Ah yes, Ruben Berman. It just took him until May 16, 1921 to act upon something we may be sure he felt strong enough about since 1920, at least, if not earlier. The exact date isn’t important. Your assertion about the general time frame of “1920” definitely is.

      Because of Ruben Berman, fans today are able to take for granted their right to keep any foul ball – or any flying broken bat that does not first impale them – as souvenirs of the game – if any such game involved objects are propelled into the stands.

      Makes me wonder too. – If a fielder’s glove flies into the stands as he pursues a ball that is falling foul there, does the fan that gains possession of it out of the playing field also get to keep it too? Or is the private player ownership of – and right to demand the glove’s return – still in effect, even if its accidentally lost into the stands as honestly as a ball or bat may fly there?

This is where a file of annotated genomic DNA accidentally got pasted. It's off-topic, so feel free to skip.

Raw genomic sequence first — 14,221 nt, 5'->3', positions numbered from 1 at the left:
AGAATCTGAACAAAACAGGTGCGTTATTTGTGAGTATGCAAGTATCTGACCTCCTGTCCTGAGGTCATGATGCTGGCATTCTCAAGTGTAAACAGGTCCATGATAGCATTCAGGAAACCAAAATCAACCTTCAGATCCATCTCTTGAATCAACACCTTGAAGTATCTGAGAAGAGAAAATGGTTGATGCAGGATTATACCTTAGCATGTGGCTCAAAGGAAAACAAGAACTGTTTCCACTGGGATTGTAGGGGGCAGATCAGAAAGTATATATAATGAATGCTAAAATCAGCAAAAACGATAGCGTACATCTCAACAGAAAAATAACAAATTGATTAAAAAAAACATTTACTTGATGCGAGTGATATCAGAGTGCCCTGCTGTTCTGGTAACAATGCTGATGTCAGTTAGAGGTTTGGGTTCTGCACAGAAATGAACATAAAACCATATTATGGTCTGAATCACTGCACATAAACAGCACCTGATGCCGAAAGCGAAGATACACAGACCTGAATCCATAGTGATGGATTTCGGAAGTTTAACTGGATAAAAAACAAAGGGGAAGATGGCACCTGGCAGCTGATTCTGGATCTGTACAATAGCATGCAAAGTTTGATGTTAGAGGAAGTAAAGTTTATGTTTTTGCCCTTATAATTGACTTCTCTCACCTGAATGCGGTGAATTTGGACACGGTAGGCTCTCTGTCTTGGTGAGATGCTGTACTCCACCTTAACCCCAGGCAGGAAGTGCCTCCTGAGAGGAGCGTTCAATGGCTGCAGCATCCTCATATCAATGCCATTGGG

Let us know – if you know.

      As for your “baseball trinity” answers, you get an A+ for wisdom and wit.

  3. strider49 Says:

    And furthermore . . . your poem is still revolving in my mind, gaining deeper meaning with each trip.

  4. The History of Team Chemistry in Baseball | The Pecan Park Eagle Says:

    […] Astros, Baseball History, and other Musings of Heart and Humor « Destiny’s Demise […]